Prepare to be Schooled

A Class 1/A licence falls well short of proving that someone is ready to work as a truck driver. Ask any industry recruiter. Hang around a busy loading dock long enough, and you’ll likely have the chance to pick up a few extra dollars from frustrated newbies, all eager to hand the keys to someone who can actually reverse into tight spaces. This is especially true for people who, with a minimal amount of training, managed to learn just enough to earn the licence itself.

It’s why fleets should applaud recent efforts to raise the minimum training standards for entry-level drivers.

Up to this point, many efforts have been voluntary. Programs in Manitoba and Atlantic Canada offer strong examples of such regional initiatives. Other voluntary training programs have come and gone. The challenge is that some fleets will always be willing to hire anyone who can fog a mirror, despite the better training that might exist.

Ontario leads the latest charge for minimum standards, and has just accepted the final comments on plans to introduce Mandatory Entry Level Training (MELT). South of the border, plans have been unveiled for a mandated minimum of 30 hours of training at the wheel, some classroom time, and demonstrated “proficiency” at the job.

As promising as recent announcements may be, any future successes will be hiding in the details. The time spent in a training environment is not nearly as important as what would-be drivers are expected to learn and demonstrate.  It’s why clearly described and measureable learning outcomes are so important. The National Occupational Standards developed by Trucking HR Canada, and support of the nation’s largest trucking associations, offer a great place to start. (Full disclosure: Before taking this job, I was involved in cross-country consultations on the standards.)

Ontario’s first draft fell well short of the measureable outcomes, but it’s a draft. We’ll judge the final results once they’re published.

Tougher to answer is the question of training that should be left to employers.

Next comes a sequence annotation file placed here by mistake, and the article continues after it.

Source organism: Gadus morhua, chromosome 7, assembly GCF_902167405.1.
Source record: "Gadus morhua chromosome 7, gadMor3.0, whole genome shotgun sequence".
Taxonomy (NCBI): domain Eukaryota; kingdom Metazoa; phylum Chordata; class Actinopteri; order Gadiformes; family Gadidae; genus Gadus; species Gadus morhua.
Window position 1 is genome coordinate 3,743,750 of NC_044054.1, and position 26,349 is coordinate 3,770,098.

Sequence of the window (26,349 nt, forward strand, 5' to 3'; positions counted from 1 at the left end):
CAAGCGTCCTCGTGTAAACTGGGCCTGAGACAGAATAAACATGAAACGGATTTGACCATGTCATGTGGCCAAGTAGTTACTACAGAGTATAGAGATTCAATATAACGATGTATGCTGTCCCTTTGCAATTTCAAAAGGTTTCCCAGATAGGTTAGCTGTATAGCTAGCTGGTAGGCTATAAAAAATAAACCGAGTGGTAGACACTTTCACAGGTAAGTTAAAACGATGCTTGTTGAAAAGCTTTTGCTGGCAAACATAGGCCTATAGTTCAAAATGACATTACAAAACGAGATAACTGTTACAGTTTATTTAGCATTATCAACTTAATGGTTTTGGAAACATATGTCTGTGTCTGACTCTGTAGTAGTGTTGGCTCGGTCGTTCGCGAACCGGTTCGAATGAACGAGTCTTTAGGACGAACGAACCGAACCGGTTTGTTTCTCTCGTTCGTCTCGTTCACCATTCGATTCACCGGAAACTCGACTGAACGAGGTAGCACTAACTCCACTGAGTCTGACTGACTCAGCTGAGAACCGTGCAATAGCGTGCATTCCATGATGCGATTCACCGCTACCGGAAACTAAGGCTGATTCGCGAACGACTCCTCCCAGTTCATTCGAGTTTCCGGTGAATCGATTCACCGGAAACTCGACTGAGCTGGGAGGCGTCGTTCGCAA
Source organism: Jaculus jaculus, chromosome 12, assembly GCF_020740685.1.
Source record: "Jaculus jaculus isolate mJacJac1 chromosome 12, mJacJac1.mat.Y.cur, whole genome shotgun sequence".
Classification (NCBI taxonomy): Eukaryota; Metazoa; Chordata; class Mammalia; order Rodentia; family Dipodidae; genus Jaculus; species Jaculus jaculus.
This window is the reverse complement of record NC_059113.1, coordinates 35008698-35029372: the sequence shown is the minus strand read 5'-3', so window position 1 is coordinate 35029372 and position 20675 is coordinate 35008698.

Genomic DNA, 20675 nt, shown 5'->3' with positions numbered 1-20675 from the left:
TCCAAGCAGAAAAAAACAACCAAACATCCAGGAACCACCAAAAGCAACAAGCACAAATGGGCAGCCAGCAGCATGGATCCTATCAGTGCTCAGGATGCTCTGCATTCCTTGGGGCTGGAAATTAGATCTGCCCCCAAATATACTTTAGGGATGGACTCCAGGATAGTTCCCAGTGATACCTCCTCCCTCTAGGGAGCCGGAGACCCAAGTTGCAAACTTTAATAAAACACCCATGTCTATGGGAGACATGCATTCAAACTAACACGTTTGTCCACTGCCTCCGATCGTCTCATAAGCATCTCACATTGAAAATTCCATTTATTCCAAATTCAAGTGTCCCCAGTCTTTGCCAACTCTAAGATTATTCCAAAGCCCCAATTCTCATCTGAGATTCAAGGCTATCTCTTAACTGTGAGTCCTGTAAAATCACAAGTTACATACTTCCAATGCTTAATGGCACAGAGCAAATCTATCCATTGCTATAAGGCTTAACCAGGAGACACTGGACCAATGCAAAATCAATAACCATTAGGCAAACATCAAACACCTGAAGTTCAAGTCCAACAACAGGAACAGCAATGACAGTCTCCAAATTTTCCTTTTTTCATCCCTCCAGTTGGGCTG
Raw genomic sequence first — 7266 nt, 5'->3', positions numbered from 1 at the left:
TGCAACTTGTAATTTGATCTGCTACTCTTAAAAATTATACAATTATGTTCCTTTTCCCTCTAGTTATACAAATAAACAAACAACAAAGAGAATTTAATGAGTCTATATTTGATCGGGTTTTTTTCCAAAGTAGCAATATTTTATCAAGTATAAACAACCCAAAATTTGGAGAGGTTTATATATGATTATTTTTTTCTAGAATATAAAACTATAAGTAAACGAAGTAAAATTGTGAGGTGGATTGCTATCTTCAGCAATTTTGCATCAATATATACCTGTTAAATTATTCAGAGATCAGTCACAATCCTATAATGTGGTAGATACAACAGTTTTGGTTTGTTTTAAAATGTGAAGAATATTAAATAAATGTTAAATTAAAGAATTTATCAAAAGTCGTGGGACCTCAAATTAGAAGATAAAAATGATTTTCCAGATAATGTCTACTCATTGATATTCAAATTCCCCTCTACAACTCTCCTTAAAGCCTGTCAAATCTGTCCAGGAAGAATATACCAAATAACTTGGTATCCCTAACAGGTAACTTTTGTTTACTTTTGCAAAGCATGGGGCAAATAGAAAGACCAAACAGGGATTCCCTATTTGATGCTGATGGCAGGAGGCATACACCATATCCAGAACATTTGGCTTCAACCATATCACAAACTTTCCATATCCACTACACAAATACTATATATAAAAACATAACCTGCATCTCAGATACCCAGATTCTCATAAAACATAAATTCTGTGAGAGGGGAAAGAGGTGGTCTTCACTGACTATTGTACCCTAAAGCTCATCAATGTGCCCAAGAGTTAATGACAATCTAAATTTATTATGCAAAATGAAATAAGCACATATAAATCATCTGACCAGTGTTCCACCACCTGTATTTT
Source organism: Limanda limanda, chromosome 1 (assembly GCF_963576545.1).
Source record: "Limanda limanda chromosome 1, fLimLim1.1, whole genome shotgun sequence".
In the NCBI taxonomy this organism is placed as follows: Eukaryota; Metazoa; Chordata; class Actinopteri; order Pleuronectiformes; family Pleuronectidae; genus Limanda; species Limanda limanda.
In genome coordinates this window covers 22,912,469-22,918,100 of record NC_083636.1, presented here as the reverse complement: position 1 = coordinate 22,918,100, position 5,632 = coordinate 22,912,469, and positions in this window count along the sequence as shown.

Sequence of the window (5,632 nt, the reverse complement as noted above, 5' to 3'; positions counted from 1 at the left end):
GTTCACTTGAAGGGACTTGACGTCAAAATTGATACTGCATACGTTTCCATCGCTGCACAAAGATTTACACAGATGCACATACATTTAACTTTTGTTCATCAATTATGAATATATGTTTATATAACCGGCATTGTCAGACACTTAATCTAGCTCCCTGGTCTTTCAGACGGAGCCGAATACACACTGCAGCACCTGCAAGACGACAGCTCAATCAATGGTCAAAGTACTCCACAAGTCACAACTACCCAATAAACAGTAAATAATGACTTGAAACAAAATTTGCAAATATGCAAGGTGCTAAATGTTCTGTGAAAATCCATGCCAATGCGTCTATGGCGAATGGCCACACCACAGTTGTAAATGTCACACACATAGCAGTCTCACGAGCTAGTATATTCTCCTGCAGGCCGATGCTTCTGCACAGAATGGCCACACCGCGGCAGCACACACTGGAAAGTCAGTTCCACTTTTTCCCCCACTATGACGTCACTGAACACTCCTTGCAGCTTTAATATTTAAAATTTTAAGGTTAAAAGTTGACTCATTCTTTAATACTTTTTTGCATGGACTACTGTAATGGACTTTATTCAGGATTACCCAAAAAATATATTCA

No entry-level training program will show a driver everything that they need to know. There are just too many types of jobs and equipment variations to consider.

On the surface, this issue appears easy to address. Simply leave specialized training to a fleet. Hauling dangerous goods? A driver will clearly need a Transportation of Dangerous Goods (TDG) certificate. Operating a Long Combination Vehicle, tanker or B-train? Drivers will need to know how such equipment affects vehicle dynamics before steering into trouble. A fleet’s unique policies and procedures are perfect examples of training to be addressed during onboarding activities.

But the definition of “specialized” training needs is broader than many people realize. Drivers in Saskatchewan may never need to use tire chains. Other expertise is traced to specific cargo, such as livestock, refrigerated goods and oversized loads. Many Canadian drivers never stray across the international border that requires an understanding of Customs procedures. This doesn’t make them lesser truck drivers. It just makes them different.

Other training needs will evolve over time, just like the equipment that drivers operate. The driver of any late-model truck, for example, will need to understand where to pour Diesel Exhaust Fluid.

One of the most contentious issues of all is whether new drivers should know how to work their way through a manual transmission. Long-time drivers say it is a must. But we can’t ignore the fact that many drivers will now work their entire career without double clutching. Advances in automation (see page 38) mean that gear changes are increasingly being left to electronics.

Maybe it’s not too absurd to suggest that knowing how to work an automated transmission is enough. Look at our Truck of the Month on page 54. There was a time when every truck had twin sticks like that one. How many drivers need to shift a truck like that today?

Whatever benchmarks are ultimately set – or however we identify drivers who have mastered additional skills — it’s safe to say that it’s time to raise the standard that exists. Even if it allows for automation.

John G. Smith is the editorial director of Newcom Media's trucking and supply chain publications -- including Today's Trucking, trucknews.com, TruckTech, Transport Routier, Inside Logistics, Waste & Recycling, and Road Today. The award-winning journalist has covered the trucking industry since 1995.


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